The fluoran compounds employed in this embodiment preferably have a xanthene skeleton moiety substituted at the 2- and 6-positions with an amino group.

More preferably, the fluoran compounds have an anilino group substituted at the 2-position of the benzene ring thereof with an electron-attracting group.

Still more preferably, the fluoran compound has a developed color hue of from greenish black to reddish black.

Of the fluoran compounds which can be used in this embodiment, those represented by the following general formula (VII), as disclosed in JP-A-51-44008, are preferred: ##STR9## wherein R1 and R2, which may be the same or different, each represents a hydrogen atom, an unsubstituted or substituted alkyl, alkenyl, alkynyl, aralkyl, aryl, alkoxyalkyl, aryloxyalkyl or tetrahydrofurfuryl group, and R1 and R2 may combine together and form a hetero ring; R3 represents a hydrogen atom, an alkyl group, an alkenyl group, an alkynyl group, an aralkyl group, an aryl group, an alkoxy group, an alkoxyalkyl group, an acyl group, a halogen atom, an alkylsulfonyl group or an arylsulfonyl group; R4 represents a hydrogen atom, an unsubstituted or substituted alkyl, alkenyl, alkynyl, aralkyl, aryl, acyl, alkoxycarbonyl or aryloxycarbonyl group; R5 represents an electron-attracting group; 1 is an integer of from 1 to 5, and when 1 is 2 or more, the R5 's may be the same or different.

Preferred examples of R1 and R2 include --CH3, --Cn H2n-1 YZ, --Cn H2n-3, --Cn H2n OCm H2m-1 YZ, --Cn H2n OC6 H4 YZ, --C6 H4 YZ, --CH2 C6 H4 YZ, --C6 H5 Cm H2m-1 YZ, --C6 H5 NYZ, --(CH2)n --, and --(CH2)n --X--(CH2)m --, wherein n is an integer of from 2 to 10; m is an integer of from 1 to 5; X is an oxygen or sulfur atom or a substituted amino group; and Y and Z independently represents a halogen atom or an alkyl, alkenyl, alkynyl, aryl, substituted amino, alkoxy, aryloxy, alkylthio, nitro, cyano, acyl or the like group. Examples of the substituent of the substituted amino group include a hydrogen atom, an alkyl group having from 1 to 6 carbon atoms and a phenyl group, and examples of the halogen atom include a fluorine atom, a chlorine atom and a bromine atom. More preferred examples of R1 and R2 include methyl, ethyl, propyl, butyl, pentyl, hexyl, heptyl, octyl, nonyl, decyl, cyclohexyl, phenyl, p-tolyl, benzyl, piperidino, pyrrolidino, morpholino, ethoxyethyl, ethoxypropyl, tetrahydrofurfuryl and the like groups.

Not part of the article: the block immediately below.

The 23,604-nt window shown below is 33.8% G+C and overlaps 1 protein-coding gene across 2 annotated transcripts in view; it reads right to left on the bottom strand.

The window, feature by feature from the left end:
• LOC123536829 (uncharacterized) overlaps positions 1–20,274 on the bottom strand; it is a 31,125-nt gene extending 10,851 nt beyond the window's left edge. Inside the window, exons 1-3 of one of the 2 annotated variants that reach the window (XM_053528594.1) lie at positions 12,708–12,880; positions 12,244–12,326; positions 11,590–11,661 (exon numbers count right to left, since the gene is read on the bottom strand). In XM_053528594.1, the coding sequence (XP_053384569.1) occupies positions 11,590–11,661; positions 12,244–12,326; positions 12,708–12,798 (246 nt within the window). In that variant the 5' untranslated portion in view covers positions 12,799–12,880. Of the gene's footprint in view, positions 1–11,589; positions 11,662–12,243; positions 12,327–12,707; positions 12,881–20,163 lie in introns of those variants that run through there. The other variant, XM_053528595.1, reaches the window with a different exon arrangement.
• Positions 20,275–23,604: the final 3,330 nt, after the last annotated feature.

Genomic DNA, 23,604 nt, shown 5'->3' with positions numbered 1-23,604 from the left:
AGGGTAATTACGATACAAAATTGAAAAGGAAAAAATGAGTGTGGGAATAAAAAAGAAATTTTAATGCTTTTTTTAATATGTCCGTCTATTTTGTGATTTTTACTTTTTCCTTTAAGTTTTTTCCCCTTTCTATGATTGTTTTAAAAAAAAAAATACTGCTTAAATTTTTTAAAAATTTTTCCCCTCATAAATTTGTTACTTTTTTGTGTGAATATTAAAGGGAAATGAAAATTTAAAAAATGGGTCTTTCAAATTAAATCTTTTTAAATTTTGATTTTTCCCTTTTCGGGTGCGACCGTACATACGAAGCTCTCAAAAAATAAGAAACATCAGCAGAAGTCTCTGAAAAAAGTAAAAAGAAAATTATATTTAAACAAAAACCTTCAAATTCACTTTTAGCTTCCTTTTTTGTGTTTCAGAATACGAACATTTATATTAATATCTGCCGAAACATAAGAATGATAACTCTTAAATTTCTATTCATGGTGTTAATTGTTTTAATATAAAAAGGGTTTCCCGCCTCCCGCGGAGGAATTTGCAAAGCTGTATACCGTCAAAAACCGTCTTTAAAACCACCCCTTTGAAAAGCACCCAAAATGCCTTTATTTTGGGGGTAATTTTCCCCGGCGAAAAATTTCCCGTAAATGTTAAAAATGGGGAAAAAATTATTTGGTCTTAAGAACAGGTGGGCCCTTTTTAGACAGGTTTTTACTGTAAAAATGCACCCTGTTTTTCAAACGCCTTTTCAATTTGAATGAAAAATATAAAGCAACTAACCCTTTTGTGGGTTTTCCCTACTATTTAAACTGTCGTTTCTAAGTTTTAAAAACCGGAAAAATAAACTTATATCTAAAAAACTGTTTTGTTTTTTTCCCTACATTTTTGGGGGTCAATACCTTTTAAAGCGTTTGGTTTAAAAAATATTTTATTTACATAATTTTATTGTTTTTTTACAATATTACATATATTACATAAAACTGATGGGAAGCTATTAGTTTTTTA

Preferred examples of R3 in formula (I) include a hydrogen atom, an alkyl or alkoxy group having from 1 to 5 carbon atoms, an aryl group having from 6 to 10 carbon atoms, a halogen atom (e.g., a fluorine atom, a chlorine atom, a bromine atom), and the like. Among them, a hydrogen atom is particularly preferred.

Preferred examples of R4 in formula (I) include a hydrogen atom, an alkyl or alkoxy group having from 1 to 5 carbon atoms, an aryl group having from 6 to 10 carbon atoms, an acyl group and the like. Among them, hydrogen is particularly preferred.

Preferred examples of R5 in formula (I) include a halogen atom (e.g., a fluorine atom, a chlorine atom, a bromine atom), a nitro, cyano, halogenated alkyl (e.g., alkyl groups having from 1 to 4 carbon atoms and substituted by the halogen atom), acyl, alkoxycarbonyl, amido, carbamoyl, alkylsulfonyl, arylsulfonyl, sulfonamido groups and the like. Additionally, these groups may be substituted.

Particularly preferred substituents represented by R5 are those having a Hammet's o value of not less than 0.2. Specific examples thereof include fluorine, chlorine and cyano, trifluoromethyl, acetyl, benzoyl, methoxycarbonyl, ethoxycarbonyl and methanesulfonyl groups.

Specific examples of the fluoran compounds which can preferably be used in the present invention are listed below. However, the present is not to be construed as being limited to these examples.

(VII-1) 2-p-Tifluoromethyanilino-6-N-ethyl-N-isobutylaminofluoran;

(VII-2) 2-m-Trifluoromethylanilino-6-N,N-diethylaminofluoran;

(VII-3) 2-o-Trifluoromethyanilino-6-N-ethyl-N-isobutylaminofluoran;